I was going to write an article this morning about cheating, cheating and cheating, although i’ve lost the third page i was going to link to through the red mist decending on me after seeing this piece of laziness.
The new Number 10 site launched a few days back. I didn’t immediately visit the site, as I’ve not been online a huge amount recently for browsing purposes, but I fired it up this morning after reading another post about its launch, and oh dear.
I’m not going to comment upon their approach to using social media, as many already have.
What has infuriated me is the ‘beta’ logo they’ve plopped on the masthead, which seems to be used as a ‘sorry we haven’t quite finished testing yet’ get of jail free card. NO NO NO!
The current fascination with launching betas confuses me a little. I am a big supporter of releasing early and often, smaller simpler offerings to test the water, and then expand and enrich from there on. Its agile, it means you can get your community feeding back on what they like and what they don’t like, and quite often helps in just getting content out there.
A beta does not mean public release, its an early release for testing purposes. Betas are designed to be opened out to a smaller population than your usual audience for feedback, testing and review. Many ‘startup’ type sites or web applications launch in private beta in this way, as well as public beta to gain feedback, and it can be a useful approach if you haven’t yet ‘launched’ your application or site.
However, a beta release and a phased release of functionality over time are not the same thing. You can, very succesfully, launch a site with a percentage of your eventual vision for the long term, providing it passes certain acceptance criteria: is it enough for the audience, will it achieve what we need it to in the first release, and so on. Twitter is a good example of this. They launched with just simple messaging, then layered in IM, then added replies, etc. etc. That isn’t a beta. A beta isn’t your first public release, waiting for added functionality, a beta is for testing and review.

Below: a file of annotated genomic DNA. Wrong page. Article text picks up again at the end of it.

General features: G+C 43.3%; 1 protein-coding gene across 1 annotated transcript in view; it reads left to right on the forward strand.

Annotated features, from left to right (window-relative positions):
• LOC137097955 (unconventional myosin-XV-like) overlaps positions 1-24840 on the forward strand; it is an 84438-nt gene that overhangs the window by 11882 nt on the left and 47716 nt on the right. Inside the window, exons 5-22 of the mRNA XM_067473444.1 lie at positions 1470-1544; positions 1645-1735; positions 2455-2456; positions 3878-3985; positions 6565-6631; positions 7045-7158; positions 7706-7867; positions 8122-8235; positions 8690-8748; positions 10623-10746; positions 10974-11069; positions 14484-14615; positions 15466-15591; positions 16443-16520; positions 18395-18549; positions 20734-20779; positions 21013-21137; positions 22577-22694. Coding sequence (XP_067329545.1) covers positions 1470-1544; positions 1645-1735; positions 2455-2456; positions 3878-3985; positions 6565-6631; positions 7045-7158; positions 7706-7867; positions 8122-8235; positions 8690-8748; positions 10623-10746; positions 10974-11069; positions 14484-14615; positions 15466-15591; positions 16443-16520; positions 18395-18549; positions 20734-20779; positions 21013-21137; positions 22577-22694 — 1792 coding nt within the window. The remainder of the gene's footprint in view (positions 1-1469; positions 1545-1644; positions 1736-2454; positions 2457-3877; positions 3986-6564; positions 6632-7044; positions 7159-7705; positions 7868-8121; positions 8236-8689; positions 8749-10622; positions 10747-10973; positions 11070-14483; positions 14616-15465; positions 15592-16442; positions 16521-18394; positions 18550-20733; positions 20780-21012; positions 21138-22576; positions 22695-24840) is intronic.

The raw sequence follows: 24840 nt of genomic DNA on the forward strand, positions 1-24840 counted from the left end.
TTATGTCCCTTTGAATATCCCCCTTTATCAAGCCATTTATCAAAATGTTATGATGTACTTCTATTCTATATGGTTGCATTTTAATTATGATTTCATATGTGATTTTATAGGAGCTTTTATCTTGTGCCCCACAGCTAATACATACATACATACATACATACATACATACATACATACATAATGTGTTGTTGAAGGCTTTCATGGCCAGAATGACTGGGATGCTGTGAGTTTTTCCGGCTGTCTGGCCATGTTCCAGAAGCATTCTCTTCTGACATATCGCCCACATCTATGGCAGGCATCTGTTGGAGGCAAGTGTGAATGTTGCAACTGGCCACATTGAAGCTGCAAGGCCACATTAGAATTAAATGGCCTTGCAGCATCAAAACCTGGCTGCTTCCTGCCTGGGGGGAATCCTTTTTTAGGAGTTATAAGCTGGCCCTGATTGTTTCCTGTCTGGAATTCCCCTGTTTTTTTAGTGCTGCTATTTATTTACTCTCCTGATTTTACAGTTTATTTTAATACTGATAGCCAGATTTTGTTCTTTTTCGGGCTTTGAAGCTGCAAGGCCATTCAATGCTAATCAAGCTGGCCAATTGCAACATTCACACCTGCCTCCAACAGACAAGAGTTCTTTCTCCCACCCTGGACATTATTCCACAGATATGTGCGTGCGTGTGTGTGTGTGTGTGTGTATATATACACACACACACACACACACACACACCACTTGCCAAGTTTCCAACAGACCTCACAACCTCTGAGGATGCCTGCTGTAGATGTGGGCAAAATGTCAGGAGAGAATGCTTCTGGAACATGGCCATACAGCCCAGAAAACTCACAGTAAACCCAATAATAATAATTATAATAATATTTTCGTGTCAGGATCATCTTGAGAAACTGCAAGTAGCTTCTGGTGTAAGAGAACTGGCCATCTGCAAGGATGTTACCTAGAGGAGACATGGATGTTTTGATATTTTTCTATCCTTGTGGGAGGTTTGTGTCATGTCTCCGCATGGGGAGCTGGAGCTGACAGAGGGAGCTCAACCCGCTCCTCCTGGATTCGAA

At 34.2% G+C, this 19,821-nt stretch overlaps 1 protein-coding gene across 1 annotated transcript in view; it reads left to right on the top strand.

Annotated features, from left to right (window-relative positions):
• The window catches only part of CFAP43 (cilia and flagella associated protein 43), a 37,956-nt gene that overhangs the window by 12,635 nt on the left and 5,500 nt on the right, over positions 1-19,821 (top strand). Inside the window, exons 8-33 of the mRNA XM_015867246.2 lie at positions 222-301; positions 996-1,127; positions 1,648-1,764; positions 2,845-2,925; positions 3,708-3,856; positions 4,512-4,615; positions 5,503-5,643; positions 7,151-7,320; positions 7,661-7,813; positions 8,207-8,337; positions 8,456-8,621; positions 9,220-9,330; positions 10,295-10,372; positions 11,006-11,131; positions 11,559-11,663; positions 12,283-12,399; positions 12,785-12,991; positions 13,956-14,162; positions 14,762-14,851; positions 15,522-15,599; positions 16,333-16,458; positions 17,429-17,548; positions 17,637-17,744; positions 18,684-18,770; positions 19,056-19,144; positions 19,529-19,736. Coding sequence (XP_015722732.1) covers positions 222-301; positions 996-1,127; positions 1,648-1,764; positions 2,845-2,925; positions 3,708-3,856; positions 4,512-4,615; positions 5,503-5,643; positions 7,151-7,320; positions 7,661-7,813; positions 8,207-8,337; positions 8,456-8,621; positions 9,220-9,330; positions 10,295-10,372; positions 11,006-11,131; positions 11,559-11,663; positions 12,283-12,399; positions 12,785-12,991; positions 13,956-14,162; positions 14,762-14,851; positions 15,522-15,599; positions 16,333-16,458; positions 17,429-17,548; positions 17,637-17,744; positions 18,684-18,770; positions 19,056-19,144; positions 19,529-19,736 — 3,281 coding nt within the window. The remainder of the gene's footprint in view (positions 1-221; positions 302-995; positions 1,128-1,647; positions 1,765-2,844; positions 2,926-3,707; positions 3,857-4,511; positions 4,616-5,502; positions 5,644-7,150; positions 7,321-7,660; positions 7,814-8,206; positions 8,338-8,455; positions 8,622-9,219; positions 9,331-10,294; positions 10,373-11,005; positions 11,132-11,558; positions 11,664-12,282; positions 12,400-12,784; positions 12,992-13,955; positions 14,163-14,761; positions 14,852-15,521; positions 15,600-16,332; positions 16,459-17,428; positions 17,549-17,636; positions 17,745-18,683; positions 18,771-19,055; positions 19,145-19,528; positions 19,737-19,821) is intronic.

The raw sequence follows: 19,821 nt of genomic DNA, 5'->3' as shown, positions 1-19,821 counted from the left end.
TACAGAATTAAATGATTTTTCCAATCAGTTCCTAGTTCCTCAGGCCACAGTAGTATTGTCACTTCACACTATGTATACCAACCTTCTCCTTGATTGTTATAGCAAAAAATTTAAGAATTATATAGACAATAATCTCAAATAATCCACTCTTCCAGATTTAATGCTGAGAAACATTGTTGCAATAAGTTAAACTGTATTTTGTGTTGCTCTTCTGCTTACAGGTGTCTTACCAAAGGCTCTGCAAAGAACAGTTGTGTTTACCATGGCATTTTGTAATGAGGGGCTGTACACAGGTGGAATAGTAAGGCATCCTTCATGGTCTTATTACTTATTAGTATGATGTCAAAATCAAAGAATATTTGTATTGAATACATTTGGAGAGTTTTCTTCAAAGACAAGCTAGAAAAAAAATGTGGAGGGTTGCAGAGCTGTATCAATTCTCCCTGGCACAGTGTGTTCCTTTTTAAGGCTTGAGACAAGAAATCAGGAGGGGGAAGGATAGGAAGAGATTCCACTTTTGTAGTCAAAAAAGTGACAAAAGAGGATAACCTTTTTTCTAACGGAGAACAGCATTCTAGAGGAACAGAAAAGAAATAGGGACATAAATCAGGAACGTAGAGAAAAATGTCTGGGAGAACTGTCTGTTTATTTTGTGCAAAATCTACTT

What Number 10 have done is released an incomplete and broken website, and sticking a beta label on it doesn’t justify or excuse this. Number 10 is a substantial government landmark, the mouthpiece of the PM, not some 2 guys in their bedroom startup app.
Firstly, it doesn’t validate against XHTML. Why not? It really isn’t that hard to get content validating against XHTML Transitional (they’re not even using strict). As a government who support legislation and penalties on companies who don’t adhere to accessibility guidelines, I’d say this was pretty hypocritical, but ultimately downright lazy.
Secondly, the layout doesn’t work in Firefox. You might have heard about Firefox, it is a pretty popular browser. I’m assuming it was developed and tested on another browser (although assumptions on their testing are foolish). I wouldn’t mind so much if the design was half decent, but wow, it looks like they’ve literally just grabbed the first wordpress theme they found, and vomited it up on the server.
Thirdly, on the day it launched, there were 404 errors all over the shop. A BBC article explains:
A Downing Street spokeswoman denied the site had crashed.
But she said users on some servers might experience glitches “for the next 48 hours”.
“It is just what happens when you launch a new website,” she added.
No, it isn’t. I’ve launched hundreds of sites without layouts breaking and 404 pages on topline navigation. Sure, i’ve had the odd bug crop up which wasn’t spotted in testing, but not topline navigation, and not basic layout issues.
I guess I’m just really disappointed in an organisation as important as Number 10 could launch something without basic checks and balances from purely a technical perspective. I understand that getting social media is a harder nut to crack, and I’m actually glad they’ve started making inroads to that sort of technology, but the fundamentals still apply, and hiding behind a beta label doesn’t not excuse ignoring the basics.
I’d email them, but they haven’t set up their contact page correctly yet. The only option seems to be to write them a letter. How very 2.0